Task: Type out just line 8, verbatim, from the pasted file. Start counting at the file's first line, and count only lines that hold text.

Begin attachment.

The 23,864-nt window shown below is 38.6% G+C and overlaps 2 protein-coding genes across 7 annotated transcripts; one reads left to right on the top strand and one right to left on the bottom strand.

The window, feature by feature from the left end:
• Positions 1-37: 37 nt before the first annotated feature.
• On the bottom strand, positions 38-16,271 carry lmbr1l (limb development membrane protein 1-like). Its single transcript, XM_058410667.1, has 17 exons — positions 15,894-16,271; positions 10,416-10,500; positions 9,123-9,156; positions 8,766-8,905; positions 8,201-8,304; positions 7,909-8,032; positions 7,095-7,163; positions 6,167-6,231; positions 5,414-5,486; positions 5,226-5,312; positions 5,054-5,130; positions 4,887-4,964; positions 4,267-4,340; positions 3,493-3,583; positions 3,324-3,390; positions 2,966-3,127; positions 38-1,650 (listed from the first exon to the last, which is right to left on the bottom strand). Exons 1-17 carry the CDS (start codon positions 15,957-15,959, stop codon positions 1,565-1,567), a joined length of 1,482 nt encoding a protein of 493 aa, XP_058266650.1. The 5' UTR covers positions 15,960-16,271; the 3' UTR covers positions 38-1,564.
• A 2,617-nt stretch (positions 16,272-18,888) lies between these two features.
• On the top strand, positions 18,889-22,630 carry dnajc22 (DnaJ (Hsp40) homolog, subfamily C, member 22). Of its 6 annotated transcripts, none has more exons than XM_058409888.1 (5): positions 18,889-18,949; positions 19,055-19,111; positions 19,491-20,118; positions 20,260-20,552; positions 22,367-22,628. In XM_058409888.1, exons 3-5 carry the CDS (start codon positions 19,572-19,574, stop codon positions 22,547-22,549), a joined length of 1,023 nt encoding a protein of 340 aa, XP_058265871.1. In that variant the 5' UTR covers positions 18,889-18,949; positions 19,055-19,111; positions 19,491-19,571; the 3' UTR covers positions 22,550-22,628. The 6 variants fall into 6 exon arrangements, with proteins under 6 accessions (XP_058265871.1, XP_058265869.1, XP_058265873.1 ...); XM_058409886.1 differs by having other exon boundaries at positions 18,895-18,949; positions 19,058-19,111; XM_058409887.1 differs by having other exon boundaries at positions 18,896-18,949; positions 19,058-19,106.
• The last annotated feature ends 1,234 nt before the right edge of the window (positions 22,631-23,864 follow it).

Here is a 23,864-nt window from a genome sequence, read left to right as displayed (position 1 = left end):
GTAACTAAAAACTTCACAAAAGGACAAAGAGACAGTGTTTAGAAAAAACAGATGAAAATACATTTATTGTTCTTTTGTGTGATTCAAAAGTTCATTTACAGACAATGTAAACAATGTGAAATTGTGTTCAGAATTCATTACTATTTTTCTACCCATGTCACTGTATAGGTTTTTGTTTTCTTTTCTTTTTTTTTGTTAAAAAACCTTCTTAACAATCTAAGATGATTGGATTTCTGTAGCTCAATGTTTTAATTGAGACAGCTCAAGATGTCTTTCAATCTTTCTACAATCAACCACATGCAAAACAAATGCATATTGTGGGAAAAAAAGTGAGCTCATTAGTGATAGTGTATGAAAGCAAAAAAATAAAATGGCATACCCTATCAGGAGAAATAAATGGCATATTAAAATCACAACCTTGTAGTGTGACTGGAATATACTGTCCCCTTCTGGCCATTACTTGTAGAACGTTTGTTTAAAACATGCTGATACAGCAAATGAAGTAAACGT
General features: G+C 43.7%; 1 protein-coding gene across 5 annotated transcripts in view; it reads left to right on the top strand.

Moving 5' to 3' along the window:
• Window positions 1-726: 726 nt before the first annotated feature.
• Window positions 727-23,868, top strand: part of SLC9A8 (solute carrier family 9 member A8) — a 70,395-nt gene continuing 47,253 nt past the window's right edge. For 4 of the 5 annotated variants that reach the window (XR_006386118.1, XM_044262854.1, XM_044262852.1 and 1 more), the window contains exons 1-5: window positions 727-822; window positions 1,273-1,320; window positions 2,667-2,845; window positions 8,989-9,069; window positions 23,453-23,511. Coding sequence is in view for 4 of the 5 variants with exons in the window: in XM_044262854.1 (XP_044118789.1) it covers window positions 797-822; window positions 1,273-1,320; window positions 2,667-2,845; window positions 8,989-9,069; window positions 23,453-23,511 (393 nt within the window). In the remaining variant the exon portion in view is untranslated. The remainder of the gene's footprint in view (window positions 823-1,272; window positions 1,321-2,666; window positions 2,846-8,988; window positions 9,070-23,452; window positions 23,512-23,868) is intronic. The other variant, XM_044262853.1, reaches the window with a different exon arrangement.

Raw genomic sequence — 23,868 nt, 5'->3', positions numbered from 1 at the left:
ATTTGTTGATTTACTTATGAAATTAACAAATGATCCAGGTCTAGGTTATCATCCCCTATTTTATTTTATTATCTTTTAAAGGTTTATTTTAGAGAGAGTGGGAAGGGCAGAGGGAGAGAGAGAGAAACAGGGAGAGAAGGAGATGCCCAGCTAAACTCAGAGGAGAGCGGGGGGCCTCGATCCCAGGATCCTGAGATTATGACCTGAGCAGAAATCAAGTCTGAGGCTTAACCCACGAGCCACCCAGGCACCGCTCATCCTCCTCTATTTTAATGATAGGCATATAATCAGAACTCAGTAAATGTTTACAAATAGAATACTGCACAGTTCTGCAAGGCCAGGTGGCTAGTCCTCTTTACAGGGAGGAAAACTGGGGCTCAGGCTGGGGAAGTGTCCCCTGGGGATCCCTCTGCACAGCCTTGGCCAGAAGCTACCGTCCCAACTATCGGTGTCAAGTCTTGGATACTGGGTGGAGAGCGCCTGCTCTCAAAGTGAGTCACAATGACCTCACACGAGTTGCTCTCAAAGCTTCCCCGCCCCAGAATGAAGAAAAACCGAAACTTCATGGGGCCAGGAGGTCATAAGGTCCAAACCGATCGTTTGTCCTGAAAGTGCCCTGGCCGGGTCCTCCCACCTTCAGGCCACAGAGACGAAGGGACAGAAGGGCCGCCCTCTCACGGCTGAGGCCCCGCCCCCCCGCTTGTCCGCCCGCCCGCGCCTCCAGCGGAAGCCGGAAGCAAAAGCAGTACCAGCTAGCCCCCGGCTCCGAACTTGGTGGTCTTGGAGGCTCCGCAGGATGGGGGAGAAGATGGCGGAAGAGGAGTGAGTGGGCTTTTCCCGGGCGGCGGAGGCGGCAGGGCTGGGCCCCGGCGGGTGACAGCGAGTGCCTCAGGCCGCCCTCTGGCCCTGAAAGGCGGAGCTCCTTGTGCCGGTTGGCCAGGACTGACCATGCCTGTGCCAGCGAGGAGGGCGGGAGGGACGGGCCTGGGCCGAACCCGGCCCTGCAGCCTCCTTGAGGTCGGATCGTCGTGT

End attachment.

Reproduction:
Here is a 23,864-nt window from a genome sequence, read left to right as displayed (position 1 = left end):